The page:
Manufacturing involves diverse activities, including design, analysis, sourcing, supplier management, fabrication, costing, change management, supply chain management, sales, after sales support, etc. A highly complex set of integrated activities that depends on each are to available and functioning when needed.
Today’s operating environment is very different environment than that of a number of years ago. Once it was possible to manufacture a product from centralized locations, to be near your customers, and to have resources near at hand. Things are different today. Now there is competition for resources, supply chains are lengthy and complex, customers are global, and expect constantly improving products.
Today’s world is one of rapid and continuous change. Constantly changing regulations have to be followed; interruptions to the supply chain seem to occur on a daily basis, and the speed of technical advancement is constantly increasing. Organizations have to be able to react, adapt, and grow within this constantly environment.
The organizations have to be resilient.
- Merriam-Webster defines resilient as: Capable of withstanding shock without permanent deformation or rupture; tending to recover from or adjust easily to misfortune or change.
In psychology resilience refers to an individual’s tendency to cope with stress and adversity. This coping may result in the person “bouncing back” to the original state, or by using the new experience to function better.
Thus a resilient organization should combine both of these ideas: a resilient organization is one that is capable of withstanding shock without permanent disrupture, and as a result of the disrupture, either returns to the previous state, or, as a result of the experience emerges as an improved organization. All areas of an organization must be able to deal with interruptions and shocks in such a way that minimizes or eliminates any resulting disruption.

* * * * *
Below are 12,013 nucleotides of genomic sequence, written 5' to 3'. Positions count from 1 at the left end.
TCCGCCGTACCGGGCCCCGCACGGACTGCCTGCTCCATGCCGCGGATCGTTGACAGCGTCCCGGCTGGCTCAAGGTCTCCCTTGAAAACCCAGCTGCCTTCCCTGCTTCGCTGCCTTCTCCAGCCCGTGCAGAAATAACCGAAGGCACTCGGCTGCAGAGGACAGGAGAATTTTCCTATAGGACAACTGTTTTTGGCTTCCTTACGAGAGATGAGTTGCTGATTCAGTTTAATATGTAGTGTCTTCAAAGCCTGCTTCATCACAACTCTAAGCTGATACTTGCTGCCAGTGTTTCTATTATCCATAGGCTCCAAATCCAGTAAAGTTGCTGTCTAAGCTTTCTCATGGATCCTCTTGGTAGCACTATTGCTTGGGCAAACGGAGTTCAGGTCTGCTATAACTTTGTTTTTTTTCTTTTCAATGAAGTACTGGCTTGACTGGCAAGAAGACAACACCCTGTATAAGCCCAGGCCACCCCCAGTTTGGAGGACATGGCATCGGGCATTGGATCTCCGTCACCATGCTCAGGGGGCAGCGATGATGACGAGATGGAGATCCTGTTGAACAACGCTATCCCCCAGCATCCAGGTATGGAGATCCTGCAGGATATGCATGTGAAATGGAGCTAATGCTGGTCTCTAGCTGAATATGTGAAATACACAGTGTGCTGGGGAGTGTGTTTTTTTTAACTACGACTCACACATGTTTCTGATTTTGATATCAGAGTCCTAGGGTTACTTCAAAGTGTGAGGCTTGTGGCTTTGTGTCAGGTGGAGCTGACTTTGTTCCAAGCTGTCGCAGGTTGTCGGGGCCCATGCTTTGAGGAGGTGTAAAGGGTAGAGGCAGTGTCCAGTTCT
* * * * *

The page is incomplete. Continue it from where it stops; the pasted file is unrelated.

Practically speaking, organizations have to accept that shocks and disruptions will occur whether due to errors, imperfect systems, and processes, or other outside influences. The size of the disruption, both monetary and non-monetary that a company is prepared to accept, determines their appetite for perational risk and the ability to mitigate them. These disruptions are accepted because the cost of planning for, or accounting for, the disruption by improving the system, processes, or building in redundancy is disproportionate to the benefit of the correction and this recognition is part of an organizations appetite for risk.
As an example, developing mitigation strategies for a 100 year flood ( a flood of a size that is expected to occur once every 100 years), that allows the organization to continue to operate, are vastly different than one that accounts for a 10 year flood, both in costs, materials, and processes. Those trying to build a resilient organization must understand the organizations risk acceptance and keep the risks within their risk appetite (that is the amount of risk that is acceptable in the pursuit of their business objectives
A manufacturing organization is supported by network of collaborative services and utilities that manage parts of the manufacturing
value chain (see Figure 1).
Figure 1Manufacturing Network
To develop, and maintain, a resilient organization each part of the network must also be resilient. After all is does no one any good if you are capable of operating, but you cannot receive, nor ship goods, because your transportation provider is incapacitated.
There are many issues surrounding an organization in its drive to become a resilient organization. The main issue for manufacturing organizations is whether or not their facilities can efficiently respond to changes or adverse circumstances. This should drive manufactures to consider a variety of influencing factors (e.g. what capacity should they own, where to locate, lengths of supply chains, availability and skills of the work force, and whether or not processes should be internal or provided by outside suppliers, and sub-contractors, etc.). This is followed by the need for same resilience in all their partners.
In a lot of ways the drive for resilience is similar to the drive for Total Quality, as a company became organized around the Total Quality principles and concepts; it became rapidly apparent that the same principles and concepts needed to be driven into the partner network. The same is occurring with the drive for resilience. Partners need to be involved as well.
Becoming a resilient organization is all about identifying those things that could possible cause a disruption, determining the risks to the business, deciding on the response to the risks, and setting in place plans and procedures that aim to resolved the disruption.
In order for an organization to be resilient, the whole supporting network needs to be resilient. This series of blogs will cover some of the aspects concerning people, products, operations, and finance that need to be considered in developing a resilient manufacturing organization.
Please join me in a continuing series of blogs on Resilient manufacturing.
Do you think your organization as a reisilient manufacturing organization?